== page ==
Goldman Sachs estimates that the lithium-ion battery market will be worth US$40 billion by 2025 and be dominated by the Chinese. This would be at the expense of mainly South Korean and Japanese suppliers. They are traditionally the major battery manufacturing countries and will no doubt ramp up production themselves.

Chinese battery manufacturers are forecast to have a production capacity of 121GWh by 2020. For comparison, the Tesla Gigafactory is slated to have a 35 GWh capacity when completed. Those Tesla bears who see the Tesla Gigafactory as a giant white elephant are being totally counter-intuitive to what is happening in the world. Chinese companies are also buying up cobalt and lithium mining assets around the world to ensure the supply of raw materials.

Recent estimates by the Asia Europe Clean Energy Advisory show a fast rising trend. They estimate energy storage systems in China were up from 26 MW in 2015 to 101 MW in 2016 and will reach 325 MW this year. In marked contrast to the USA, there is a strong drive coming from the Chinese Central Government. The country is focusing not just on storage capacity through batteries but also on grid frequency regulation and renewables integration.

The government recognizes the country has curtailment issues due to the previously inefficient State planning and historic reliance on coal. They have instituted a 15 year “Energy Technology Innovation Action Plan”. They are pushing a range of energy storage solution policies. These include huge investment in pumped hydro storage, in which water is pumped into reservoirs and later passed through turbines to generate power.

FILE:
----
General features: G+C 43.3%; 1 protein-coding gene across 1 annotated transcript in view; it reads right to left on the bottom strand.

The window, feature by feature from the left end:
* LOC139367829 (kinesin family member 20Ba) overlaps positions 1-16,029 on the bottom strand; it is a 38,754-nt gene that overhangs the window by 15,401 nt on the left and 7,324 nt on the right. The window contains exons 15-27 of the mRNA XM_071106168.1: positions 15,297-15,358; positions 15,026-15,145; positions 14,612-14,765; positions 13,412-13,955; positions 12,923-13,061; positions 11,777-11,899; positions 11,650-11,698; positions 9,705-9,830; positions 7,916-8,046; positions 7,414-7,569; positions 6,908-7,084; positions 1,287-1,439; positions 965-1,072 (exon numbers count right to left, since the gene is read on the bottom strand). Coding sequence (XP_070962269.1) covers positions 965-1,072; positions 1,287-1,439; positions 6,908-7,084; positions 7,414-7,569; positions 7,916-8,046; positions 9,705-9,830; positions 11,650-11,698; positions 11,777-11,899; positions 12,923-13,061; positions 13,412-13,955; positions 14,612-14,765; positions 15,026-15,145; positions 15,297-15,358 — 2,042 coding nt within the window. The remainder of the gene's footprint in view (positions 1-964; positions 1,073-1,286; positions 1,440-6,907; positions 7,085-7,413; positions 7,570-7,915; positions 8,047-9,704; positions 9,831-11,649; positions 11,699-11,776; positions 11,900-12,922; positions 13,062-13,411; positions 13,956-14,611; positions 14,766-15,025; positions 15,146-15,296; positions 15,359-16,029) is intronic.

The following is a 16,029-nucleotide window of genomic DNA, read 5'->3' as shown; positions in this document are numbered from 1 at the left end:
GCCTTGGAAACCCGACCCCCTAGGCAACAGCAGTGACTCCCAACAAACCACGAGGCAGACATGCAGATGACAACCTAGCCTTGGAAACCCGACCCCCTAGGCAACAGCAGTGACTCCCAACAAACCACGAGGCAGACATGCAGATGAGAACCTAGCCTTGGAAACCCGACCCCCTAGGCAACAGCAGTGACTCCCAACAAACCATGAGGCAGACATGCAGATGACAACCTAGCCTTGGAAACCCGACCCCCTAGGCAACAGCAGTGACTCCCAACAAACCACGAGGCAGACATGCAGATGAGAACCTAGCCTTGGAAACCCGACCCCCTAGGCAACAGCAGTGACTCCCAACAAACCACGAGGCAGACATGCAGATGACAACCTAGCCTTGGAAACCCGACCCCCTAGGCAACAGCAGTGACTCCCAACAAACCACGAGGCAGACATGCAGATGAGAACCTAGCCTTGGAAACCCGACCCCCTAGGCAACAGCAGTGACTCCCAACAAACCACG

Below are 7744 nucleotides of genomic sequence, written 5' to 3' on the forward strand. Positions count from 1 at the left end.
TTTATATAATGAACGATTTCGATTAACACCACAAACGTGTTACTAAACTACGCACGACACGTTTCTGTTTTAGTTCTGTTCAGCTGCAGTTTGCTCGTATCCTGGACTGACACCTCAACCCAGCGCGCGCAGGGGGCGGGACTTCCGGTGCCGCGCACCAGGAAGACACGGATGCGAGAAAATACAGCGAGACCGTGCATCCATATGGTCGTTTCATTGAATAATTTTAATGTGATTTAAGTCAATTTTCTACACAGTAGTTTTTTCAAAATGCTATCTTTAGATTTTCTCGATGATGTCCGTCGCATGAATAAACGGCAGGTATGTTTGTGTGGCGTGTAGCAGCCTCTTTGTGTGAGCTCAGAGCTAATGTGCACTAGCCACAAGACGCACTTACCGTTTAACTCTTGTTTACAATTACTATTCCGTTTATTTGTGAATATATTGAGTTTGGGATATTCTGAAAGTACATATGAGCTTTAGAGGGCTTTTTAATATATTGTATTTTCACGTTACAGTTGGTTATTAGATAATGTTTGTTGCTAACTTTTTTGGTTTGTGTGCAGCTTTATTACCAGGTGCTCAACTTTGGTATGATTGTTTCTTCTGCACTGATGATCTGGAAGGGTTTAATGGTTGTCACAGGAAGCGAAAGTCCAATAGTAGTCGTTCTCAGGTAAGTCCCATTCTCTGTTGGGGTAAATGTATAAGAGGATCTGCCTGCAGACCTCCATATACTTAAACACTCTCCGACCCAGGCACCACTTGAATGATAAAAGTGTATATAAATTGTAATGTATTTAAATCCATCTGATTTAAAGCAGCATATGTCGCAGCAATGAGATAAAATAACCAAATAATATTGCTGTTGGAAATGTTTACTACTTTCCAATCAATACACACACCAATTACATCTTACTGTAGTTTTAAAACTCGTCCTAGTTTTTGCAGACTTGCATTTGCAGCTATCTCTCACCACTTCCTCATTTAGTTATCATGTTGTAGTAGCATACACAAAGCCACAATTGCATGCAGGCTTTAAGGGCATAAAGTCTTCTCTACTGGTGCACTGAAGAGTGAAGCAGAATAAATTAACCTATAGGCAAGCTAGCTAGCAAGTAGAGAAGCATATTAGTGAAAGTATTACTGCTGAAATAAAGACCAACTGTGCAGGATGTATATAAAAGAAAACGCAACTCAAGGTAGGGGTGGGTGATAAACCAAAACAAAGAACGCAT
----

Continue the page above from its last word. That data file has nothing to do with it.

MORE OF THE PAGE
BYD founder and chairman Wang Chuanfu recently declared very ambitious targets for his company. He is looking for sales of 1 trillion yuan (US$151 billion) by 2025. He said this will entail some restructuring and new priorities. It would also entail an incredible increase in revenues. This year revenues are likely to come to about US$17 billion. Stockholders may question whether the company could maintain profitability levels and at the same time have such an increase in revenues.

Only a portion of such a huge increase would be in EV’s. The company is targeting sales of 200,000 EV’s next year. That would comprise a doubling of this year’s likely volume. That is not unlikely when one sees figures for EV sales in general around the world in the first 9 months of this year. These show strong growth rates with the USA the laggard:

China + 66%.

Japan + 100%.

Europe + 39%.

USA + 31%.

Obviously EV’s can only be one factor in the plan. One should not under-estimate the company’s potential in its monorail business. Battery production though is likely to be one of the priorities as Wang talks about new “clusters of businesses”

What both BYD and Tesla enjoy over their rivals is the benefit of vertical integration. This gives them advantages in cost and in technological development. There is a complementary advantage in that people who buy EV’s are more likely to look at energy storage for their homes and solar panels on their roofs.

BYD has the economies of scale some of its competitors (including Tesla) do not have. It has the worldwide manufacturing and marketing network from its existing battery, electric vehicles and solar businesses. It has the advantage of being headquartered in China with that country’s enormous energy storage plans for the future. It has the rest of Asia on its doorstep.

It is difficult at this point to make accurate forward dollar projections for the storage business. The company’s plans for revenues by 2025 give an indication. The potential is undoubtedly very substantial. Energy storage is likely to be the main factor in the company’s targeted revenue increases. It supports a continuing bullish thesis for the company.

Disclosure: I am/we are long BYDDF.

I wrote this article myself, and it expresses my own opinions. I am not receiving compensation for it (other than from Seeking Alpha). I have no business relationship with any company whose stock is mentioned in this article.

Editor’s Note: This article discusses one or more securities that do not trade on a major U.S. exchange. Please be aware of the risks associated with these stocks.